0
$\begingroup$

I am looking for a one-directional encryption algorithm that preserves the size of the input. Then I would like to be able to mix an encrypted with original data and to be able to receive the same result. It is probably hard to grasp, let me try to explain with an example: Let's say I have the input: This is some text to encrypt and the encrypted result with the same size says: xxxxxxxxxxxxxxxxxxxxxxxxxxxx. The algorithm should be able to calculate the same result from any input that mixes the original unencrypted bytes with the encrypted result: This is xxxx text to encrypt or This is some text xx xxxxxx. Note that providing a protocol that describes which area is the original and which is already encrypted is ok. It does not need it to determine this on its own.

An example use case that illustrates an application of such an algorithm: Alice and Bob play battleship. When Alice makes her choices, she encrypts them and sends them to Bob. Bob cannot make any sense of the data, else he will know where to attack. When bob plays his move, Alice reveals the field. Bob does not trust Alice that she did not change the order of the ships after he already told her his move - this is why Alice sends the board encrypted again with already stricken fields revealed. Bob now can apply the algorithm that can encrypt the revealed part to make sure that he will get the same result as the original send from Alice. NOTE: this is illustration use case - I am not looking for alternatives to solve this problem.

Can you give me ideas of algorithms that already provide this or something that I can base such thing on?

$\endgroup$
  • 1
    $\begingroup$ This is a programming problem, not a cryptography problem. If both sides know which sections of the message are to be encrypted they can copy those sections to a buffer, apply a stream cipher then copy them back. If they don't know which sections are which the problem is impossible without increasing the message size. $\endgroup$ – Richard Thiessen May 13 '17 at 21:43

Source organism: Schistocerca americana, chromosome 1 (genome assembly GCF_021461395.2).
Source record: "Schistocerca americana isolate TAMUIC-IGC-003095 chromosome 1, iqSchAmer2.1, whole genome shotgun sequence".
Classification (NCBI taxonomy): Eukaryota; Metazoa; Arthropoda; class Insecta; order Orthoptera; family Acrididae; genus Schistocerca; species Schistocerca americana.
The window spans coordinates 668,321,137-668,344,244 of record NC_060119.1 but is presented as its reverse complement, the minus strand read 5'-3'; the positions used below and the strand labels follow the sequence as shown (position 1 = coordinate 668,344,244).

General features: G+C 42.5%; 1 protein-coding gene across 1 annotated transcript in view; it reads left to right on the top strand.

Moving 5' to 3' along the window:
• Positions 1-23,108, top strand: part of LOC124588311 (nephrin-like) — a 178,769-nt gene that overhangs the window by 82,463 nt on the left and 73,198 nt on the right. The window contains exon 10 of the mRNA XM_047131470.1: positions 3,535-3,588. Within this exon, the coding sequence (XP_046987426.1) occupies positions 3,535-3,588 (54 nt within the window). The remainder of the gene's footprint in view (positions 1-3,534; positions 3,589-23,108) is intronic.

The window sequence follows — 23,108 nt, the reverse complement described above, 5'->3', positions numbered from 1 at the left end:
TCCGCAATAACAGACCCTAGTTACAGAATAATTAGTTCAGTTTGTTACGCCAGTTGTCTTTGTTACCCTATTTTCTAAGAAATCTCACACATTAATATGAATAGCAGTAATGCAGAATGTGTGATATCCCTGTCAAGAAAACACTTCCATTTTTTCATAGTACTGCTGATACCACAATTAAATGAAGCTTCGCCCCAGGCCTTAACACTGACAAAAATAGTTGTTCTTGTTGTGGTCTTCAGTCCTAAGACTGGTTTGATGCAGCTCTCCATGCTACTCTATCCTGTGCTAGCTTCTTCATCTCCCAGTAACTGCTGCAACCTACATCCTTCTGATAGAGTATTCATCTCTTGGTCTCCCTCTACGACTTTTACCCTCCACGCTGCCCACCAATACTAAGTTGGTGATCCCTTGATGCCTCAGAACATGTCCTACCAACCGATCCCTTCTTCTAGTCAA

• $\begingroup$ What two sides, what copies? The whole point is to be able to generate the same encrypted result without having the original message, but redacted version of it - which is a cryptographical problem, not a programmatical. $\endgroup$ – gsf May 17 '17 at 19:46
  • $\begingroup$ It sounds like you're describing a commitment scheme: en.wikipedia.org/wiki/Commitment_scheme $\endgroup$ – Macil May 24 '17 at 0:08
  • $\begingroup$ @AgentME Yes, this seems like what I was looking for - I did not know that there is a whole sub-discipline on the topic. Thanks. I need to do some reading to see if there is an algo that will do what I need. If you submit this as an answer I will accept it. $\endgroup$ – gsf May 24 '17 at 15:22
1
$\begingroup$

It sounds like you're describing a Commitment scheme.

A simple implementation would be that Alice makes a list of boat position + ":" + random 16 bytes (with a different random value per item). She sends Bob the hash of each list item at the start of the game, and later she can send Bob the plaintext of any of the hashes to prove the position of a boat is where it was when the game started. (The random value in the hash is to prevent Bob from brute-forcing the hash. If there only a small number of possible boat positions, then Bob could brute-force to reverse any hash easily if it weren't for the random value.)

$\endgroup$
  • $\begingroup$ hashing and salting every item is what I am doing right now. This though creates enormous overhead. The scale that I am talking about is thousands of new games per second and everyone takes at least 7 years to finish. The other big disadvantage of this is that it requires structured or semi-structured data, I wish to be able to find an algo that works on unstructured data at the time of the creation of the commitment. $\endgroup$ – gsf Jun 1 '17 at 15:37

Your Answer

By clicking “Post Your Answer”, you agree to our terms of service, privacy policy and cookie policy

Not the answer you're looking for? Browse other questions tagged or ask your own question.